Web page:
Lavrov warns against partition of SyriaRussian Politics & Diplomacy September 23, 0:00
Lavrov calls to coordinate Russian, US military action in SyriaRussian Politics & Diplomacy September 22, 21:05
Lavrov blames Obama administration for souring Russia-US tiesRussian Politics & Diplomacy September 22, 20:41
Waging war on Korean Peninsula inadmissible, says LavrovRussian Politics & Diplomacy September 22, 20:36
Russian Northern Fleet completes drills in ArcticMilitary & Defense September 22, 18:01
OPEC and non-OPEC countries to continue talks on oil production cut dealBusiness & Economy September 22, 17:28
Russian pair figure skaters Kavaguti, Smirnov retire from sportSport September 22, 16:48
Record number of delegations register for St. Petersburg-hosted IPU AssemblyRussian Politics & Diplomacy September 22, 16:47
Astronauts to make quickest trip ever to ISS in DecemberScience & Space September 22, 16:27
CHISINAU, March 22. /TASS/. The voter turnout at the Sunday elections of the governor of Gagauzia, an autonomous entity in southern Moldova, was 58.1%, the Gagauz Central Election Commission told TASS citing preliminary results.
According to unofficial data, Irina Vlakh, an independent candidate supported by the Party of Socialists who stands for closer relations with Russia and the Commonwealth of Independent States /CIS/, is leading the race. She is followed by former mayor of the Gagauz capital city Comrat Nikolai Dudoglo and former head of Gagauzia Dmitry Kraitor.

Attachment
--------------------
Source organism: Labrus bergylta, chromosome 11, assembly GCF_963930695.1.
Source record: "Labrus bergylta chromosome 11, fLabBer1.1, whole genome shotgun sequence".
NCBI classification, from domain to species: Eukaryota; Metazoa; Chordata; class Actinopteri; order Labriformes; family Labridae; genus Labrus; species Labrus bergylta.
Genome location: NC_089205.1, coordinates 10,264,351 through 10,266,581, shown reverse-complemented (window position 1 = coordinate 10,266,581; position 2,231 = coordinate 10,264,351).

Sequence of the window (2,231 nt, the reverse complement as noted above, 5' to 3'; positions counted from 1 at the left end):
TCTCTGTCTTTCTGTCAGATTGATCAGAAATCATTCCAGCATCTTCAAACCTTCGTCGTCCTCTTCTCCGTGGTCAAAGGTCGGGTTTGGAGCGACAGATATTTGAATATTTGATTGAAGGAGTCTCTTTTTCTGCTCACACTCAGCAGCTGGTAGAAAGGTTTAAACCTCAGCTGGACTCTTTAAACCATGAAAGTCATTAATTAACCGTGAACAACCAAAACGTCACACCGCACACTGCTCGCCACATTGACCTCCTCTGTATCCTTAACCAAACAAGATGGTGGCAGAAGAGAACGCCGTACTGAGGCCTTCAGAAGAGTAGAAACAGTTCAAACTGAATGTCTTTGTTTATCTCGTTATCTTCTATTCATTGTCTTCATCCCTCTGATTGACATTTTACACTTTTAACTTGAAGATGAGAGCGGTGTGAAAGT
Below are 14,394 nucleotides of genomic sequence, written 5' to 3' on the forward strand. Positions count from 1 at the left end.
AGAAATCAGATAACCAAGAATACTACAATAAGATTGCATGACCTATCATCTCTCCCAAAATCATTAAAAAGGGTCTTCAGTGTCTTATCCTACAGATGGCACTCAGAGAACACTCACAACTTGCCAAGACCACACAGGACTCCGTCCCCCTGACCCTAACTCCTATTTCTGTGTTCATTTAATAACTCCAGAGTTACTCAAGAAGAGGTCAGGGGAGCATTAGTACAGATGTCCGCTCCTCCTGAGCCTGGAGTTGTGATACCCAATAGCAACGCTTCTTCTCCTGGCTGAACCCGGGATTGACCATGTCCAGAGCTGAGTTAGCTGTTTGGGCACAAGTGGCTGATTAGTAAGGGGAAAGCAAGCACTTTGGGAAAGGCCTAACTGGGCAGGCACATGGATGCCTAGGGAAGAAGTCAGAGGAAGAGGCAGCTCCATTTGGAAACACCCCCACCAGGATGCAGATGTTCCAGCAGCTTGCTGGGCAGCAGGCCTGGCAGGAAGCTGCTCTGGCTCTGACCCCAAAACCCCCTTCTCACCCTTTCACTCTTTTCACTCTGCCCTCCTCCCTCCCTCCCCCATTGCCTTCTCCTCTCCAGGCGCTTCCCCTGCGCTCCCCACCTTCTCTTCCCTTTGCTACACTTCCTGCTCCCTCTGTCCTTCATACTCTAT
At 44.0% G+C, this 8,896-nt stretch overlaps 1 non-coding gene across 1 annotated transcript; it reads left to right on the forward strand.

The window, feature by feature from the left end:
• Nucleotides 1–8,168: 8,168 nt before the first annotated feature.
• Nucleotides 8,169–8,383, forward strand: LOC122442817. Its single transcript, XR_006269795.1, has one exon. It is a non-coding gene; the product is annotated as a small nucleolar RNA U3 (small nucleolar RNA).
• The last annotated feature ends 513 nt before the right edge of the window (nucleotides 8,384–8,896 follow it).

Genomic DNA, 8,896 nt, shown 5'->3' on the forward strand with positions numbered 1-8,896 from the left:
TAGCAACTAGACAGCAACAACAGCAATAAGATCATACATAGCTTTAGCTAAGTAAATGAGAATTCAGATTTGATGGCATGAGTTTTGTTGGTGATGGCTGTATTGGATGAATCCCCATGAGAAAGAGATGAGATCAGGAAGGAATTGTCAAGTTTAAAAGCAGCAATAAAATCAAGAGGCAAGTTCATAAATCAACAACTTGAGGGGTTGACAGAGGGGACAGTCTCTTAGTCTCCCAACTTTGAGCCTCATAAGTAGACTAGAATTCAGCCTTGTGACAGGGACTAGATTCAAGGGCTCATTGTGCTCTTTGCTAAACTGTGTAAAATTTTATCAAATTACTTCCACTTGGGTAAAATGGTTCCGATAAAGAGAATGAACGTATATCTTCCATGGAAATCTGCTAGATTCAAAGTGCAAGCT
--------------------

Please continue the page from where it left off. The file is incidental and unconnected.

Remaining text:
If neither of them scores more than 50% of the vote, a runoff election will be appointed.
The canvassing campaign in Gagauzia, which traditionally favours closer relations with Russia, was held on the backdrop of confrontation with the Moldovan authorities, which have embarked on a course towards integration into the European Union. In February 2014, Gagauzia held a referendum, where 98% of voters spoke in favour of integration into the Customs Union of Russia, Belarus, Kazakhstan, and Armenia. Chisinau declared the Gagauz referendum illegitimate and opened criminal cases against its organizers.
The Gagauz people live mainly in southern Moldova and in areas adjacent to Ukraine. They speak the Gagauz language and are Orthodox Christians. Some theories say the Gagauz people descend from the Turks who settled in the Eastern Balkans /Bulgaria/.
Gagauzia received the status of an autonomous region in 1994 following the Moldovan parliament’s decision. This allowed resolving the Gagauz problem in a peaceful way. The problem emerged in late 1980s when the Gagauz citizens proclaimed independence. Chisinau said the move was illegal and in November 1990 armed volunteers led by Prime Minister Mircea Druc were sent there to suppress the independence supporters. The bloodshed was prevented by the Interior Ministry’s forces deployed there by Soviet leader Mikhail Gorbachev.